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AWADmail Issue 59

December 2, 2001

A Weekly Compendium of Feedback on the Words in A.Word.A.Day and Other Interesting Tidbits about Words and Languages

From: Hylla Evans (hyllaevansATaol.com)
Subject: On reflection

Your note about wordpix brought another discussion to mind. Among other artists, I have noted "visual thinking" as discrete from spatial visualization. Many artists experience words as two dimensional images, sometimes a picture of their spelling, sometimes as pictures of images. Similarly, some with mathematical processes at heart experience words as letter patterns. These recognize symmetry in spelling, cadence as a mathematical pattern, and related traits unrelated to the word's meaning. People who experience words this way frequently have extremely good memories for numbers. Musicians have reported analogous 'memory pictures' of words as musical patterns.

From: Peter Zicari (pzicariATplaind.com)
Subject: Re: A.Word.A.Day--procrustean

I have always maintained that Procrustes is the patron saint of newspaper copy editors, who must make it fit or make it fill, and who have cut off more than one good story at the knees.

From: Susan Love, MD (sloveATearthlink.net)
Subject: Re: A.Word.A.Day--pendulous

Pendulous is a term used to literally mean hanging in medicine often. It most often is referring to breasts. Sometimes, however, it refers to abdominal fat or a pendulous panniculus!

From: Diane Saltzberg (dlsaltzbergATearthlink.net)
Subject: Pendulous

Couldn't resist--though I know you can't share this with the vast majority of AWAD subscribers.

I have rather large breasts, and was shattered to learn that the medical description of my chest was "pendulous." I was young then... NOW what would the proper term be?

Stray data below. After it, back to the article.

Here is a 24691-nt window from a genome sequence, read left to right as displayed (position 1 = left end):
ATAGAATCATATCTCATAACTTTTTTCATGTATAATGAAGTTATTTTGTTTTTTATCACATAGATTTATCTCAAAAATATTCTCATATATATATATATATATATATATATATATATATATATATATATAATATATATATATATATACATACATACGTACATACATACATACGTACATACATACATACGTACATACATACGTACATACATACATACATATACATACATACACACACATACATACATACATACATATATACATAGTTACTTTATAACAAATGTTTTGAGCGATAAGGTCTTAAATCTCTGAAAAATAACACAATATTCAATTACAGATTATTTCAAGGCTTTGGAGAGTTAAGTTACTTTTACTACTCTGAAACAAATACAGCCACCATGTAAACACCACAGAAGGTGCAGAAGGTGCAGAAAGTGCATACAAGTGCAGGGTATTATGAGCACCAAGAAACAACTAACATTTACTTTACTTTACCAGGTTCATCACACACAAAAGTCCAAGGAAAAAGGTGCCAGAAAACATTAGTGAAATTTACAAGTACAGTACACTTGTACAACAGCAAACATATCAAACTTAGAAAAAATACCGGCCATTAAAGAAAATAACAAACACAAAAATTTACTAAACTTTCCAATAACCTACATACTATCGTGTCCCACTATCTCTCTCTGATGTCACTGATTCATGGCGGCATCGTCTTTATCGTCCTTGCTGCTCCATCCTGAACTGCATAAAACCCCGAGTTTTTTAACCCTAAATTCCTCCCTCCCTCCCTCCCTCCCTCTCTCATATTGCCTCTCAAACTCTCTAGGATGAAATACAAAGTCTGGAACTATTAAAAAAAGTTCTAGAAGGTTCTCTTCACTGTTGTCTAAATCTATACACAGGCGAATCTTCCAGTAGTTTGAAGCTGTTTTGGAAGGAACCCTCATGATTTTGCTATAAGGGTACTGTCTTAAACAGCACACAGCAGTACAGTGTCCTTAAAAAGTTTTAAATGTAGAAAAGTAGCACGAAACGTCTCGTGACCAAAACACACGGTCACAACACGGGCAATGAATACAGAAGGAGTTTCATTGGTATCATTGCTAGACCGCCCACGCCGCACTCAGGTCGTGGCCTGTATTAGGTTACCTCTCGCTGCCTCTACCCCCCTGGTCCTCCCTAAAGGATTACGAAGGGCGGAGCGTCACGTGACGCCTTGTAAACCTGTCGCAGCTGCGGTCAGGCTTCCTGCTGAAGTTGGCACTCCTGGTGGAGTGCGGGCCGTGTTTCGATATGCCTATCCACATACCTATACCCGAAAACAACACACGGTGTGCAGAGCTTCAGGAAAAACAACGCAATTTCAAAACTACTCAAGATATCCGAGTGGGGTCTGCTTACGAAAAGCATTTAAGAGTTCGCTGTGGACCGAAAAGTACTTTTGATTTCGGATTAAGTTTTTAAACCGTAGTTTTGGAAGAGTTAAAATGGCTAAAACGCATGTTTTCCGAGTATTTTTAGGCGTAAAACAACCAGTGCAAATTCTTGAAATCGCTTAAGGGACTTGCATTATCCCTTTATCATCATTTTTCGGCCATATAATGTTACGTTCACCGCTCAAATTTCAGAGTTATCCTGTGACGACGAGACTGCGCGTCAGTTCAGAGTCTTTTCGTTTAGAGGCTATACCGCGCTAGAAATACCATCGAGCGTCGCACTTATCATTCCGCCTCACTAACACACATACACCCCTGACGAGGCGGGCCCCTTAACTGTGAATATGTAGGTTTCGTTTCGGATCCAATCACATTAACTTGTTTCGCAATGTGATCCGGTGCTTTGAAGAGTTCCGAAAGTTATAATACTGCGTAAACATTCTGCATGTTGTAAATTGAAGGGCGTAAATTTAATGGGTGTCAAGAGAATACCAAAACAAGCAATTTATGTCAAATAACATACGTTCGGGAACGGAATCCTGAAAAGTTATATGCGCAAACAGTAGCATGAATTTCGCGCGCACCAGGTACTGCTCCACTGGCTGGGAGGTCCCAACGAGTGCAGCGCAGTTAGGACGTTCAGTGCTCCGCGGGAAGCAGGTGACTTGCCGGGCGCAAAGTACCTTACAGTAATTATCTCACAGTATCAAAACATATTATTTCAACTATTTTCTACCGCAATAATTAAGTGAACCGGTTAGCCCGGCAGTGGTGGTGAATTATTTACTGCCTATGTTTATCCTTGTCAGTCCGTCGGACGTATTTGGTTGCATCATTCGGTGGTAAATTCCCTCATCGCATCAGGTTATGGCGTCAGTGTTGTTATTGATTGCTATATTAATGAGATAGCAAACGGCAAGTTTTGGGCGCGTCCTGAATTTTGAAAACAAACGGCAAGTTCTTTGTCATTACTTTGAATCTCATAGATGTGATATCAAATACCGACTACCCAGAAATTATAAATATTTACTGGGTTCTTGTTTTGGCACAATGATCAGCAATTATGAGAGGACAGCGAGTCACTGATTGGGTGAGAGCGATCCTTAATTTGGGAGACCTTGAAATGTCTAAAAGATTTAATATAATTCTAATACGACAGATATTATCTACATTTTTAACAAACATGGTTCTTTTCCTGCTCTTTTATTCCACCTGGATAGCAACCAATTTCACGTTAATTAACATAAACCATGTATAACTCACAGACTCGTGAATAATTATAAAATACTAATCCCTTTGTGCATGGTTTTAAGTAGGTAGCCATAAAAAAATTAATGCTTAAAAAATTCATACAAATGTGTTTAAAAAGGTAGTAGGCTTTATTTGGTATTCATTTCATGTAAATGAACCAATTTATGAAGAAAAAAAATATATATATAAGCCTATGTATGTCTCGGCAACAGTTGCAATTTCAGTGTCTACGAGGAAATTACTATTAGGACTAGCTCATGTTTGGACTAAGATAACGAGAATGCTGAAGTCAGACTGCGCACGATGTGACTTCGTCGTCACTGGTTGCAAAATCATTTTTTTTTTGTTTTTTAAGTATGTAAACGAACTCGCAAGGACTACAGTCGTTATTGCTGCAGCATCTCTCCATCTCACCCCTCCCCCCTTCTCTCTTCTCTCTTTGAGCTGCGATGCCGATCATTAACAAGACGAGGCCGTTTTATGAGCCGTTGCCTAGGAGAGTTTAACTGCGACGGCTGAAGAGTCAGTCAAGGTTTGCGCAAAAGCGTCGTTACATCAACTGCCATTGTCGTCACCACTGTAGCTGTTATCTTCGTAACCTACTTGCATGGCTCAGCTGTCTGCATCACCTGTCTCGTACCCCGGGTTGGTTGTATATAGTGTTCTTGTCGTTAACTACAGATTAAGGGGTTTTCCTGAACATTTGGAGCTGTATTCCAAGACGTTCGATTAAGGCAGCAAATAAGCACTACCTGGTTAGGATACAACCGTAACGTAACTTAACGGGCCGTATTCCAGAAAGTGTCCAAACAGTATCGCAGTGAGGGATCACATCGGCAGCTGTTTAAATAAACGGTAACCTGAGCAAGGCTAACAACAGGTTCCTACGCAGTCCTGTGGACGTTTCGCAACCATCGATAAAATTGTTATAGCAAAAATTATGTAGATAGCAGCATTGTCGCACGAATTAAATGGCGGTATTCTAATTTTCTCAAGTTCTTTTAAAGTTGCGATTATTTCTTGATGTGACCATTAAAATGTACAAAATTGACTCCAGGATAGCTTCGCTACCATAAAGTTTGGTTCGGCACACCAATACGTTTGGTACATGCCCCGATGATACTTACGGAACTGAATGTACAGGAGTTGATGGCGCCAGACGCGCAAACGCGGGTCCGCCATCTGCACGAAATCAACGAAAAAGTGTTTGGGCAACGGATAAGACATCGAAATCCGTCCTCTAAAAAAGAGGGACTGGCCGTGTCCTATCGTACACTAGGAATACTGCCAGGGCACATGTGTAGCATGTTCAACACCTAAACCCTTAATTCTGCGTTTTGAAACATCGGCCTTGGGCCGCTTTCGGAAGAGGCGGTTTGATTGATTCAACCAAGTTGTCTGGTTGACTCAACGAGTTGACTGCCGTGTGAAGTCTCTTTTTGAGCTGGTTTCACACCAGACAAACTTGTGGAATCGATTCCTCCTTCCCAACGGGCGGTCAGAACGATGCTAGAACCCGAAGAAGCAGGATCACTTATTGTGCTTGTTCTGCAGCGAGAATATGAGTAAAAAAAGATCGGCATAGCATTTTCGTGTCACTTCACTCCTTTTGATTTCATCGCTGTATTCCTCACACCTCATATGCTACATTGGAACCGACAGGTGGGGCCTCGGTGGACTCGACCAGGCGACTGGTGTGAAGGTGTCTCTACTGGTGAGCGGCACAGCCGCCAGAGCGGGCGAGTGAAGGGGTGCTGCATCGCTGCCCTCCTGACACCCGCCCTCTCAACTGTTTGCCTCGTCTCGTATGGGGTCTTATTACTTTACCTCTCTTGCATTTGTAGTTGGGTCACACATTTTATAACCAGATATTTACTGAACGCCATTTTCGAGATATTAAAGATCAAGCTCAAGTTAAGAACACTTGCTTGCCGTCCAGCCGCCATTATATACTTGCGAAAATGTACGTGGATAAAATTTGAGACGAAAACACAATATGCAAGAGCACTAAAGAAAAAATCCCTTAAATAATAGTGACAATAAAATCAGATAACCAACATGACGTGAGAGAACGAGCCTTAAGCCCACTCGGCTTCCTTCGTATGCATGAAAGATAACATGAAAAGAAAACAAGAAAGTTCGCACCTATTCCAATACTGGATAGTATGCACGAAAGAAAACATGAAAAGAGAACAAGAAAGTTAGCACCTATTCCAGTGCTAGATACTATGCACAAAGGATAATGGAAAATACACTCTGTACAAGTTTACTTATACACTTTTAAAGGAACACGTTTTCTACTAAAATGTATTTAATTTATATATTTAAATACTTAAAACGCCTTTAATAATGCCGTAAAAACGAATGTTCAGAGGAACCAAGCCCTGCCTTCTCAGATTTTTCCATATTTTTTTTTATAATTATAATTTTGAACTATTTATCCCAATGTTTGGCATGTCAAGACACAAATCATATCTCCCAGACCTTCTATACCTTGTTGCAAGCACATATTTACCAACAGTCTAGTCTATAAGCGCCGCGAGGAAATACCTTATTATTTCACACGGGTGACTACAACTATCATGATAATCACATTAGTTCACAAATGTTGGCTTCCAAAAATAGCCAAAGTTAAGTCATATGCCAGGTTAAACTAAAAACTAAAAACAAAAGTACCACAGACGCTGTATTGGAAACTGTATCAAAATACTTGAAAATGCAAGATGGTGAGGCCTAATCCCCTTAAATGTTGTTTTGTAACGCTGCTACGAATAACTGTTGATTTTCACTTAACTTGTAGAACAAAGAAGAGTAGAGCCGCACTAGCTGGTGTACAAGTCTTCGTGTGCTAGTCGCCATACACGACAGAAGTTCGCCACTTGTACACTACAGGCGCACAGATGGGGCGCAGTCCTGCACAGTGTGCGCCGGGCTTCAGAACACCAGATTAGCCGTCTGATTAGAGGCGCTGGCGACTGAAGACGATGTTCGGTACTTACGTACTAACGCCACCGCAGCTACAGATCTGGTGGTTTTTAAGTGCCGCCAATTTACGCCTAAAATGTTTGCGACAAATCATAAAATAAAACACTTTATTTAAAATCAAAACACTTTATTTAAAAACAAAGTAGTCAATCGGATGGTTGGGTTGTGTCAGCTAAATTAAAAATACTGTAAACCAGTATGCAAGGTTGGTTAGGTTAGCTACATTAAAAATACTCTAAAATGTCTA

Diane sent her rendition of wordpix for the word pendulous. -Anu

From: Brynmore Williams (brynmoreAThotmail.com)
Subject: pendulate

I recently wrote a music review for a local paper and wanted a word to describe how the record had made my hips move from side to side from the very first listen. I chose to make one up: "pendulate" and of course on printing they changed it to "shaking". My question, is pendulate a valid addition to the dictionary?

    Indeed it is. Too bad the newspaper chose to pen-delete the word. The Oxford English Dictionary shows citations from as far back as 1698 though the word seems not to be in much swing these days. Here is a more recent example from an Indian magazine called Plus in a 1999 story about adventure sports: "At the signal of the instructor he releases himself to pendulate or swing under the bridge." -Anu

From: Carolanne Reynolds (carolanne.reynoldsATfaximum.com)
Subject: Re: A.Word.A.Day--kowtow

When I read this I was immediately struck with the fact that that is indeed what the Moslems do to pray! Would guess it's a graphic bending to Allah's will but I've never seen or known of it in any other context. Certainly makes sense separating men and women at prayer then! Burqas too!

From: Chris Johansen (johansenATmain.nc.us)
Subject: Re: A.Word.A.Day--inebriety

Another one of those words where the prefix "in" is an intensive, rather than a negative--like "inflammable,"-- inebriety = ebriety!

From: Paul Mondelli (johnbevATatt.net)
Subject: Wordpix

You must continue to creatively depict the words, all the words,from now on, forever more; ad infinitum. Sorry for the PLEONASM; wait, no I'm not. I enjoyed that verbal orgasm. Retropix all the past words: RETROPIX REDUX.

From: Ian Goodhardt (goodhardtATbigpond.com)
Subject: Wordpix

How about this for a wordpix for the word focus.

From: Christine Thresh (christineATwinnowing.com)
Subject: I have a wordpix

My word is appliqué.

From: Eric Shackle (eshackleATozemail.com.au)
Subject: Re: Newspaper names

Thank you for describing my e-book as "an ever-expanding collection of stories that make us think, laugh, and learn." AWAD devotees may like to read Natty Bumppo Reads The Gimlet" in the December issue.

He that uses many words for explaining any subject, doth, like the cuttlefish, hide himself for the most part in his own ink. -John Ray, naturalist (1627-1705)

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